Bangkok, Thailand’s capital, has something for everyone – delicious food, fascinating culture, markets that seem to sell everything you could ever wish for or need and shopping malls that are the size of towns. Chances are if you’re on a trip to South East Asia, your plane will stop here. If it does, it’s definitely worth a stopover. And while you’re at it, why not check out some of the growing number of social enterprises…
Cabbages & Condoms –“Our food is guaranteed not to cause pregnancy”
Cabbages & Condoms (C&C) is a non-profit social enterprise restaurant in Sukhumvit, one of Bangkok’s main business and shopping districts. Popular with locals and tourists, C&C has over 4,000 reviews and a 4-star rating on TripAdvisor. It not only serves delicious food but also promotes positive sexual health. All proceeds from the restaurant funds social development programs of The Population and Community Development Association (PDA). PDA was founded in 1974 to promote family planning in Thailand.
PDA has been internationally recognised for its work, including two programs being recognised for best practice by UNAIDS. It was awarded the 2008 Skoll Award for Social Entrepreneurship and Chairman, Mechai Viravaidya, was awarded the Gates Award for Global Health in 2007 for pioneering work in HIV/AIDS prevention. In 2005, the World Bank estimated that seven million lives were saved from HIV/AIDS through PDA’s public education and prevention programs.
Dialogue in the Dark – “Moving beyond sight”
The Dialogue in the Dark exhibition is part of the National Science Museum in Bangkok. Blind guides are employed to take visitors on a one-hour tour of different scenarios of city life in Bangkok completely in the dark. Launched in Bangkok in 2010, the exhibition has been extended every year since due to its popularity. Tours are available in English and Thai and the entrance fee goes towards paying the guides.
The first Dialogue in the Dark exhibition was held in Germany in 1989. The concept was developed by German social entrepreneur Andreas Heinecke who also developed Dinner in the Dark, as well as workshops in the dark. It is now a global network in more than 30 countries. More than 8 million visitors around the world have gone through an experience in the dark.
LocalAlike works with villages across Thailand to enable them to manage and plan tours themselves so that the income from tourism goes towards the local community instead of the tour companies, hotels and agencies that normally profit from visits to local villages and communities. LocalAlike runs an online marketplace which includes profiles of the communities that are willing and ready to accept tourists, as well as user reviews. Profit is split 30/70 between LocalAlike and the community with 5% of both group’s share being allocated to address development issues within the community. Tour options include village homestays, day trips and half-day trips and customised corporate tours.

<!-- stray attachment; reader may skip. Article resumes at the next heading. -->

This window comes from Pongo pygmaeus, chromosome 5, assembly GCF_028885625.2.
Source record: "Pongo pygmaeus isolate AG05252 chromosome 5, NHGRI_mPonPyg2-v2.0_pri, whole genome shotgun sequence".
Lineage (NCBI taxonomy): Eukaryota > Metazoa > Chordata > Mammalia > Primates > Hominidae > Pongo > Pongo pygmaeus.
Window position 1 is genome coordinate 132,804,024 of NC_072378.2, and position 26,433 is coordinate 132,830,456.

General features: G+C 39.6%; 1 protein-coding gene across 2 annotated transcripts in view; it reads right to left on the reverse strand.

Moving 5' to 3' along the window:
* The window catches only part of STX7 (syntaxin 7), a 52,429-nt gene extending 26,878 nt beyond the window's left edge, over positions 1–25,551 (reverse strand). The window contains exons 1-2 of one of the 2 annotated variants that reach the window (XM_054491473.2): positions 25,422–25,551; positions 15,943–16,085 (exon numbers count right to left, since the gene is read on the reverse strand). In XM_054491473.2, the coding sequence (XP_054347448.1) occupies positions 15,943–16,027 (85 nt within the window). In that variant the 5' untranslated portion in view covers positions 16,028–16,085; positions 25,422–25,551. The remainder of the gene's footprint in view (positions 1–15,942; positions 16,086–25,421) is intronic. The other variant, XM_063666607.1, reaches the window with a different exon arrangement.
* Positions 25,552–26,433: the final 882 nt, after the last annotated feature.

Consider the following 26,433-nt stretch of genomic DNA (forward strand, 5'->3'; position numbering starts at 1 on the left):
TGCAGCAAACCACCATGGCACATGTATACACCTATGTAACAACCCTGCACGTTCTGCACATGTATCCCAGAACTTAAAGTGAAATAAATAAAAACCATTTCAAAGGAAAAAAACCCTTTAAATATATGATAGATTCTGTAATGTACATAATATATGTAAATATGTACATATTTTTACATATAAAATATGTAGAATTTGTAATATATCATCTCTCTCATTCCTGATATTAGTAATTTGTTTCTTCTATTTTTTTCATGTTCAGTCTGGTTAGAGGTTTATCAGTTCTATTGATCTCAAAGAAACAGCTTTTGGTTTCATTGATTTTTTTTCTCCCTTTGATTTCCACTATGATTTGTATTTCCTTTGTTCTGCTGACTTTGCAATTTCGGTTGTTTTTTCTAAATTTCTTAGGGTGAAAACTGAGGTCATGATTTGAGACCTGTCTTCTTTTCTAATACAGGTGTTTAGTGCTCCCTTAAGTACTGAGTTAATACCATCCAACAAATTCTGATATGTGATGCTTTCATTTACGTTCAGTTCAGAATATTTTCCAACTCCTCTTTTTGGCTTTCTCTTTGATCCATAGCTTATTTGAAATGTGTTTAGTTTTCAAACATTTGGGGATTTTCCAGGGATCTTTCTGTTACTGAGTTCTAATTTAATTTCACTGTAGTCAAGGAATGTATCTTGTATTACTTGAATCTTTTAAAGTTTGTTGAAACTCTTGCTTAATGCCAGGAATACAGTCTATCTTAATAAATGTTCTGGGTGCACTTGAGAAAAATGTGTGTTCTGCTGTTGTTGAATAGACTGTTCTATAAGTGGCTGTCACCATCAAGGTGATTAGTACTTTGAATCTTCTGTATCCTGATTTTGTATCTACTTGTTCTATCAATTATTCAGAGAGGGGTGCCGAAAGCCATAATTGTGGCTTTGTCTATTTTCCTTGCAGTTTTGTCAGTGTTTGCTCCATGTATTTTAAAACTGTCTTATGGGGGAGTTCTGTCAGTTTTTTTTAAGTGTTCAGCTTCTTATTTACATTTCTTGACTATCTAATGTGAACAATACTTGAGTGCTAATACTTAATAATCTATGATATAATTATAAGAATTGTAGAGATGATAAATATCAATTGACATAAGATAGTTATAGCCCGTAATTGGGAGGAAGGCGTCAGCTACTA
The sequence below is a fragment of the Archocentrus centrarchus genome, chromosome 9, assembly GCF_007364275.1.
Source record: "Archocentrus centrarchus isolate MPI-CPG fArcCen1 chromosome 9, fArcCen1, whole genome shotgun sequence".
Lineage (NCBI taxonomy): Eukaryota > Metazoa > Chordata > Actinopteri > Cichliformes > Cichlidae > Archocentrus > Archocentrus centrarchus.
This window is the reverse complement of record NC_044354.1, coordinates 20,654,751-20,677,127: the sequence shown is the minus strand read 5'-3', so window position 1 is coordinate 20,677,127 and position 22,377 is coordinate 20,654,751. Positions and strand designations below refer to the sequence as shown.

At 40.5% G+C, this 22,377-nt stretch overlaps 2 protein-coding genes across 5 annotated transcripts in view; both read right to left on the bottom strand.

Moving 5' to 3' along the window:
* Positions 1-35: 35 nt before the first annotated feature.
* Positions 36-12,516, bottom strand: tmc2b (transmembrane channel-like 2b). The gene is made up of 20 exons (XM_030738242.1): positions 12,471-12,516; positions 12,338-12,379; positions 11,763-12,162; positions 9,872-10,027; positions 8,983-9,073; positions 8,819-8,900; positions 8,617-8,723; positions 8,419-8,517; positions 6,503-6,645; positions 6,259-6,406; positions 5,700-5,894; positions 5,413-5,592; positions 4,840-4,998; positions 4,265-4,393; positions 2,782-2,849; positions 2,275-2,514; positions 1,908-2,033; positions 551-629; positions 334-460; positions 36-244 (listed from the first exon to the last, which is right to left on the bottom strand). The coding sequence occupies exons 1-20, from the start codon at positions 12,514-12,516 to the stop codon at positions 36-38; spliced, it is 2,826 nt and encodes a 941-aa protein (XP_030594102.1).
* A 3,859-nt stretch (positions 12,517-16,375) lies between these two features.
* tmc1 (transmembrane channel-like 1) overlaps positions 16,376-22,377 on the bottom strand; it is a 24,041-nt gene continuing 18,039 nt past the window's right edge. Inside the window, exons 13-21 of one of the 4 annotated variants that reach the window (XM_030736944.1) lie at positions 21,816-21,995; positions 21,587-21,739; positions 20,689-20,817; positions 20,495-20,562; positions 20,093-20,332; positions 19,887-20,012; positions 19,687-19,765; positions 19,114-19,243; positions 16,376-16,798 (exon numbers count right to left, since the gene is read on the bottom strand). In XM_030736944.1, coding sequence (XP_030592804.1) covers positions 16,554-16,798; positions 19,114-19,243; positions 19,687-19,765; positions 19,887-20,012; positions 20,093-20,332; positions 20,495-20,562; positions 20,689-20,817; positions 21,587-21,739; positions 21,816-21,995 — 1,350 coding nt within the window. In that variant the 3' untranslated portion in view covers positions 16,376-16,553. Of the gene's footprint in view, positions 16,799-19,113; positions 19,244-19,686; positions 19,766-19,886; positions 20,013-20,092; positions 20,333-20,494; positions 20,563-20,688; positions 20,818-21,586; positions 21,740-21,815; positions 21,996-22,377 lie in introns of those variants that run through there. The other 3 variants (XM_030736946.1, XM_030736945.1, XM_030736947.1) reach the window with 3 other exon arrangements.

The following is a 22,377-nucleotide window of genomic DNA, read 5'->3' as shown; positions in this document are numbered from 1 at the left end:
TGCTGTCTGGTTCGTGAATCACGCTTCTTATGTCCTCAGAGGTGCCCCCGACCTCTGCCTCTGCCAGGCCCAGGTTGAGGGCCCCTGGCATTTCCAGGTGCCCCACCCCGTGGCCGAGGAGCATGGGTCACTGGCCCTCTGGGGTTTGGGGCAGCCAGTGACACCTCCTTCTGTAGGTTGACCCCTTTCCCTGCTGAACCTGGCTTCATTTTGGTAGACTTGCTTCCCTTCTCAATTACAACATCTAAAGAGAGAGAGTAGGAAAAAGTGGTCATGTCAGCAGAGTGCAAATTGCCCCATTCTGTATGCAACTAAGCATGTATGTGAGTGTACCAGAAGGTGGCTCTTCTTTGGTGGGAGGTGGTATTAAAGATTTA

SocialGiver partners with local businesses to offer online deals on a range of products and services, such as hotel rooms. Each baht spent on a gift card gets converted into a “social coin” that then gets donated to social projects. Users can vote where their money goes.
FarmSook Ice Cream
Farmsook Ice Cream teaches children from disadvantaged homes, orphanages and foundations basic business skills, as well as how to make ice cream. The ice cream that the children make is distributed and sold with proceeds reinvested into the training program. Ice cream is available for pre-order delivery, as well as at various locations across Bangkok, including Café Velo Dome, TCDC Shop and Ma:D (see Farmsook’s Facebook page for more info).
KlongDinsor has developed an educational tool called the Lensen Drawing Kit to facilitate blind children’s learning process through art. Simple, yet effective the Lensen Drawing Kit features a a velcro-like board that people can draw on using a specially-developed wool pen, which rolls out a yarn that gets stuck in the Velcro so that people can feel what they’ve created. The kits are available for sale online. KlongDinsor also organises events where blind people and volunteers can exchange experiences.
Khanun meaning “jackfruit” is a Thai inspired restaurant with a focus on creative local cuisine using locally sourced ingredients. Run by NGO Peuan Peuan* (“friends” in Thai), it is also part of the TREE alliance – a global alliance of training restaurants. All profits from TREE restaurants are invested in the students who train there and the social programs of partner NGOs which support them. “TREE – 100% for impact and sustainability.”
*Peuan Peuan was founded in 2006 by Friends International. Its work addresses youth unemployment, unsafe migration, child abuse and lack of access to services.